Evening events begin at 6:40pm with the 10,000m set for 8pm. This is an opportunity to check out some great running, so hope to see some of you there.


7 Aug 2012

Another Stint in Flagstaff, AZ

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Training these past few weeks has been rolling along and I am feeling great and really enjoying the process so far. I am managing my highest volume ever and am encouraged each week by consistent progress; the workouts are more demanding and I am adapting and getting stronger. I received an official invite last week from the Scotiabank Toronto Waterfront Marathon (October 2012). All I have to do now is stay focused, train smart and keep working hard toward my goal.


I am currently in Flagstaff, Arizona for a training camp at altitude. After talking it over with Coach Trent, we decided it would be best to train here the first three weeks in August, rather than waiting until September. The past two bouts at altitude have revealed I need plenty of time for recovery and that it’s wise to return to base well in advance of racing. It also makes sense to be in Victoria by the time Trent returns from the Olympic Games in early September. I’ll rely on his support during the most demanding period of marathon-specific training ahead of Toronto.


Accomplished runner Erin Burrett has made the trip here with me to train. It’s her first time at altitude and so far she is adapting well and we are having a great time. We are staying at a friend’s home along with five other athletes—all professional runners from Portland, Oregon. They have made us feel welcome and are a nice group to hang out with.

The trail running here is exceptional. The trail system is vast and varied with a nice mix of wide gravel or dirt paths/roads as well as soft, single-track. The weather has been spectacular with perfect temperatures and plenty of sunshine.

London 2012 Olympics update: I want to stress how incredibly excited and proud I am of friend and fellow runner Hilary Stellingwerff and her performance at the Olympic Games. My hands were sweating like crazy watching the preliminary 1500m heats. I can’t imagine the nerves she faced standing at the start line in the packed stadium, waiting for her first race to start. Despite the pressure, she was just brilliant, running tactically, aggressively and with such grace. Run Hilary Run!!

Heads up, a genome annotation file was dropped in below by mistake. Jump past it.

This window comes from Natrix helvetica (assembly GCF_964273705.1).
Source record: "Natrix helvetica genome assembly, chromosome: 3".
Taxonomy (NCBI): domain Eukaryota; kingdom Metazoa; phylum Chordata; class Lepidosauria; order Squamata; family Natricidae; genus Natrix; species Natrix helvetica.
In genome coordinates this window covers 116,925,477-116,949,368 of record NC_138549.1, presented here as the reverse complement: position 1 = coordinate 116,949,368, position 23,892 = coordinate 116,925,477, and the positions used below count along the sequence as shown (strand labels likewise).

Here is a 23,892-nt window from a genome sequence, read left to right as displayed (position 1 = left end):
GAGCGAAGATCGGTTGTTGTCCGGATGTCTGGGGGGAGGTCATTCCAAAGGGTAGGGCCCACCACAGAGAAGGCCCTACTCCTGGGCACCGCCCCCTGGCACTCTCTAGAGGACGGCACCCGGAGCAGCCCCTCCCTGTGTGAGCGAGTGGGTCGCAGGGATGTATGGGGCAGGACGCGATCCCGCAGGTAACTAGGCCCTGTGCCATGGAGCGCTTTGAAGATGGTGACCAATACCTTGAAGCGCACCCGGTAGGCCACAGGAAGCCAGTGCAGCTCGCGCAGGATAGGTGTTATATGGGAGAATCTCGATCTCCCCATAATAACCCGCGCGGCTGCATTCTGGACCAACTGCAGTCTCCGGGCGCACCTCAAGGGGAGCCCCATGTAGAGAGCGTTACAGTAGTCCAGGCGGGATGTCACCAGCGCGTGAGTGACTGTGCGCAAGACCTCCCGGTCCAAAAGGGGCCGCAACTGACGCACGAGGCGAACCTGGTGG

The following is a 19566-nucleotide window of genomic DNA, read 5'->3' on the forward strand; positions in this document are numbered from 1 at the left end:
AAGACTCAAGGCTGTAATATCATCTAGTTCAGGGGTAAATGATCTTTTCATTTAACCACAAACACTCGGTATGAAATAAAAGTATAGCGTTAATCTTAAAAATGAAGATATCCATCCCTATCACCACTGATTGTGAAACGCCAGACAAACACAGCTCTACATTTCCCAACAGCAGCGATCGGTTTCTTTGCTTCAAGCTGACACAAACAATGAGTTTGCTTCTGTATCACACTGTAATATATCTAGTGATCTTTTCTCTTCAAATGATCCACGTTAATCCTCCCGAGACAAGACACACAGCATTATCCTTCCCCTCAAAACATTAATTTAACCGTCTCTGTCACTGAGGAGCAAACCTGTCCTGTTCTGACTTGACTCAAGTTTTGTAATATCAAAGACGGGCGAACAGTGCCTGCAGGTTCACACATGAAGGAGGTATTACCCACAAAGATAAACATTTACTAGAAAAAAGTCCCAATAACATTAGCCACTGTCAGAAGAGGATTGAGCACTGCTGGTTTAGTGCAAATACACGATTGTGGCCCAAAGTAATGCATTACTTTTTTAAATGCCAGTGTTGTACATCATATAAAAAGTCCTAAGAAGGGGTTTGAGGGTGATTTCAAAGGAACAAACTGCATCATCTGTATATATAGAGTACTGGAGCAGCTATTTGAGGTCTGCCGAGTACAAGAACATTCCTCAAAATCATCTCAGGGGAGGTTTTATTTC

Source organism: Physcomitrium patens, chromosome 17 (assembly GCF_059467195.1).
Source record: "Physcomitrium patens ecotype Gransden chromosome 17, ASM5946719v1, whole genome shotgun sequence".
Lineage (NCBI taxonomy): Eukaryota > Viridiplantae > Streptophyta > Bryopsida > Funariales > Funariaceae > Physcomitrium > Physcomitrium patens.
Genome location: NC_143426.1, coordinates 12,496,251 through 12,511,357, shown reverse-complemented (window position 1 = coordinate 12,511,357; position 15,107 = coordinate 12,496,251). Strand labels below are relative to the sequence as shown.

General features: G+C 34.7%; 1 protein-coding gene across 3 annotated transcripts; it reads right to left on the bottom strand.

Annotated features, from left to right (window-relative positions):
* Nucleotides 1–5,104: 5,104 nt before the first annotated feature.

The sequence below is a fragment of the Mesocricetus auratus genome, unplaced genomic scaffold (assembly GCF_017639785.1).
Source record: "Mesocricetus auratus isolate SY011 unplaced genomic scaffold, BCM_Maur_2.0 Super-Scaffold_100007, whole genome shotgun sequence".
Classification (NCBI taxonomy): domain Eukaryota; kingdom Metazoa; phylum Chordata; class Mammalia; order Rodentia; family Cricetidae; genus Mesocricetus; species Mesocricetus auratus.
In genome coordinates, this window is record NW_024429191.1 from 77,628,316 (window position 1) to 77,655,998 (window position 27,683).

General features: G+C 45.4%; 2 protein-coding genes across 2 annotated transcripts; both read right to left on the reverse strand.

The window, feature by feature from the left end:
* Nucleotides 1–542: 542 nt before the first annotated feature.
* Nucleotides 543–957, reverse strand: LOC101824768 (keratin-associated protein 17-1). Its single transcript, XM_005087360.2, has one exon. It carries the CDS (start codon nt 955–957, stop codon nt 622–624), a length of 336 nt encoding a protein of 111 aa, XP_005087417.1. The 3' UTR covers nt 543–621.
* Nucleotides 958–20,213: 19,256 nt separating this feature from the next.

Congratulations to all of our Canadian athletes on their efforts at the Games.

6 Jul 2012

Summer Sizzle

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Olympic Trials
The Canadian Olympic trials were recently held in Calgary, Alberta. My training buddy Hilary Stellingwerff was coming into the meet with the Olympic A standard and had to make a top three finish in the final heat of the 1500m to secure her selection to the Olympic team. She did just that and, needless to say, she is pretty relieved and ecstatic as are all of her friends, family and coaching team. Hilary ran to second place with Malindi Elmore securing the National title. I was thrilled for both of them and can’t wait to cheer Hilary on next month as she fulfils her lifetime dream of competing in the Olympic Games. How inspiring! See the video here of the women’s 1500m women’s Olympic Trials and note Hilary’s lovely form.
Mindful Run

Turnout for the regular Saturday morning Mindful Runs at Beaver Lake (and coffee afterward) has been fantastic, despite less than stellar weather and individual summer holiday plans. The 9:30 a.m. session is a great opportunity for Mindful Striders to practice drills, meet people from different clinic groups and levels and –always– to enjoy some hilarity on the trails. A reminder that we meet at the lower parking lot closest to the picnic area. It looks like summer has finally arrived! Hope to see you there.

Saturday Morning Mindful Run Gang

Looking Ahead
My coach Trent and I met a couple of weeks ago to discuss my personal training plan in preparation for the Toronto Waterfront Marathon in October. I learn a lot about training and sports nutrition each time we connect. I still have more to learn about coaching and feel lucky to have Trent as a mentor in this regard. I have been getting back into the swing of the regime. We have brought the volume back up and the workouts have progressed well. It’s early days, but I’m pleased to be heading into a new training block feeling fit and strong.

Tempo Run Along Lochside TRail